Orlando Magic Shooting Month: Top 20 shooters in Orlando Magic history

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Top 20 Shooters in Orlando Magic History

16. Darrell Armstrong

By Patrick Previty

Darrell Armstrong clocks in at No. 16 on our greatest shooters list. But with the way his career unfolded, he could also be one of the best-undrafted players in franchise history.

Armstrong began his career in the United States Basketball League (USBL) in 1991, moved to the Continental Basketball Association (CBA) in 1992, and then the Global Basketball Association in 1993.

His next couple of seasons were with teams overseas and then he got the call to play for the Orlando Magic late in the 1995 season.

In his first couple of years with the Magic, Armstrong did not play much, only logging playing time in 16 games. But he did compete in the 1996 Slam Dunk Contest — an infamously bad performance.

The next season, Armstrong saw an increase in playing time as he played in 67 games averaging 15.1 minutes per contest.

Known mainly as a shooter and shooting 33.0-percent from three point range his first four years in the league, he had not quite made his mark yet.

But in the lockout-shortened 1999 season proved to be his shining moment. He became the first player in NBA history to win both Sixth Man of the Year and Most Improved Player in the same season.

He increased his scoring by 4.6 per game to 13.8 points per game, shot 36.5-percent from three, led the team in assists with 6.7 per game and averaged a career-high in steals with 2.2 per game.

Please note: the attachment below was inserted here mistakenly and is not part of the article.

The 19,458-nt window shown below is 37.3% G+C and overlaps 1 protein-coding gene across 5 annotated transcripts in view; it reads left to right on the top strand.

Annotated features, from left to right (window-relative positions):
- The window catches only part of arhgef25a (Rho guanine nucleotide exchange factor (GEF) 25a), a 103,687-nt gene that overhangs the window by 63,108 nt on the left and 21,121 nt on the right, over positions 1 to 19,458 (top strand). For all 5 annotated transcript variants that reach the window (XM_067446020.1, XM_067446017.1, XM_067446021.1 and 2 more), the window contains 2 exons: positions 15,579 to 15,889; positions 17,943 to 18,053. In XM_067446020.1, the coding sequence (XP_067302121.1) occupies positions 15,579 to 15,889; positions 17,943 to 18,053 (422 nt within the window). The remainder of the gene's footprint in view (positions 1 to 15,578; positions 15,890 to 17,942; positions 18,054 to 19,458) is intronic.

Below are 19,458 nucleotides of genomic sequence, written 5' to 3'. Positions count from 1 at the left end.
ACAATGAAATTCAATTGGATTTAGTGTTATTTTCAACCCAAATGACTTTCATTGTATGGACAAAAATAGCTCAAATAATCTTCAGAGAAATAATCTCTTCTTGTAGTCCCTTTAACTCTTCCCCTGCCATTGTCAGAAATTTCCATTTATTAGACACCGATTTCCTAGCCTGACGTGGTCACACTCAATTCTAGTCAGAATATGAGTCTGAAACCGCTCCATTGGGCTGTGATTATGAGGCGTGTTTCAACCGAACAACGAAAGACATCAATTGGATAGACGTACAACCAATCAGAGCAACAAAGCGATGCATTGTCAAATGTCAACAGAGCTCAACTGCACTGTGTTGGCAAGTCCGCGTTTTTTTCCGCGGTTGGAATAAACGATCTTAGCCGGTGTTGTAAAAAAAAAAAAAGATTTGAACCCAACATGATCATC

Because of Armstrong’s stellar play, he was able to lead the Magic to the third seed in the Eastern Conference.

Even with all those awards, Armstrong’s best season actually came the following year.

In 2000, he was inserted into the starting lineup full-time and averaged a career-high in points per game at 16.2 while shooting 34.0-percent from three.

He kept the title of starting point guard for the next two seasons and was on the Magic until 2003.

Once he left Orlando, Armstrong bounced around the league a bit and ended up retiring after the 2008 season.

For his career, Armstrong shot 33.4-percent from beyond the arc. But for the Magic, he shot 34.6-percent.

And during his entire career with the Magic, the team never posted a losing record and made the playoffs seven times.

He is one of the best shooters in franchise history and made 923 three-point shots during his career and his career journey is just as memorable.